For instance, if your definition of success is to win an Oscar, let’s look at that more closely. Winning an Oscar is usually a result of giving a noteworthy performance in a project an actor cares about very much. Normally that person is highly regarded in the industry already, and surrounded by a team of elements working in her favor (agents, managers, supportive friends and family, a full fridge!).

Know what it takes to achieve your goal, really. If you’re a young actor who has only recently moved to New York City to pursue a dream, the first step may be to get your feet on solid ground. Get a job to keep the rent paid. Make friends who will be your support system and find an acting class that keeps you engaged and pushes you to grow.

Each of those pieces are success elements in your overall plan to win an Oscar. Which leads me to the next segment...

Step 3: Make SMART Goals

Once you have broken down your large definition of “success” into smaller pieces you can tackle them at will.

Many of us have heard the idea of setting “S.M.A.R.T.” goals. It’s an acronym that stands for, “Specific, Measurable, Attainable, Relevant, Time-Based."

Let’s look at this with our previous example in mind: you want to win an Oscar, but you’re fresh off the Kansas train and you need to establish yourself in the big city. You need a job. Here’s how we break this down:

Specific: I want a job that pays at least $12/hour and has flexible hours so I can go to auditions at the last minute when I need to.

Measurable: I’ll know I have achieved this goal when I get a phone call with a job offer.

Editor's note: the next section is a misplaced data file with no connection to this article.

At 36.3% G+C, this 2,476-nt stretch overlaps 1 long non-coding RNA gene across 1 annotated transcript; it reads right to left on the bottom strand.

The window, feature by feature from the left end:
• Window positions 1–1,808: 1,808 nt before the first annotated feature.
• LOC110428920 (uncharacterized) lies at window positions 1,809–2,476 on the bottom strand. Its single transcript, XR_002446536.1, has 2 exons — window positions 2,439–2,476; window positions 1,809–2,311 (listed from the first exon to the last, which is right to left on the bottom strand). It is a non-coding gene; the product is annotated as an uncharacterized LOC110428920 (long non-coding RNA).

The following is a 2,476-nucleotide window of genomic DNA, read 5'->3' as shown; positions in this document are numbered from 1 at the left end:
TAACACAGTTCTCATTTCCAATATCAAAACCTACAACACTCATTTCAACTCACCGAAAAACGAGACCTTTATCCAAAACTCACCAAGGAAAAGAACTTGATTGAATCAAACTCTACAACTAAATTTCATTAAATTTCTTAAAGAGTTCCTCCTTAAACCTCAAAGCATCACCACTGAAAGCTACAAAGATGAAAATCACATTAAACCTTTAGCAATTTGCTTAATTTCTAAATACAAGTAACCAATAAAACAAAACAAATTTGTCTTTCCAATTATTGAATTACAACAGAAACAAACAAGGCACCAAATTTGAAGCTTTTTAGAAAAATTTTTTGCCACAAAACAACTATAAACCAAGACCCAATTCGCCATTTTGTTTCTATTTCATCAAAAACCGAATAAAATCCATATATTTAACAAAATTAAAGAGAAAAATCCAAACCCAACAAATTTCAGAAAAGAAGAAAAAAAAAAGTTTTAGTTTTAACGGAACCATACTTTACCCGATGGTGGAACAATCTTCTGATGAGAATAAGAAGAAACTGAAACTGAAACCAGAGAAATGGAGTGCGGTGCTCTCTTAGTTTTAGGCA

Attainable: Based on what I know about myself and what I know about the New York City job market, I believe that I can achieve this goal.

Relevant: This goal is relevant to my bigger definition of success because the first step to winning an Oscar is to fill the fridge!

Time-Based: I will achieve this goal in the next three weeks because that’s when my savings will run out.

I don’t know about you, but I think this process is invigorating! Imagine that you break down all your goals this way, into attainable, mini-steps that all lead toward the bigger goal of winning an Oscar.

And there you have it. When success is defined by parameters that you control, as opposed to giving other people the keys to your happiness, it is 100% possible to become the success you envision.

Here’s one final insight: you already are a success. When you actively choose to pursue your dream as an artist, you are a success. And now you have my full permission to keep expanding and growing along your journey!

Keep working toward your goals, because the world needs to hear your voice! If you’d like a little assistance along your journey, let’s talk. Click HERE to set up a time to speak with me directly.

Courtney Rioux, The Whole Artist coaches actors and other creative talent who feel stuck in their career and want more out of life. She's here to help you shift your mindset from stuck and unhappy to empowered and joyful — all while making it feel fun and easy. It’s like therapy without the therapy.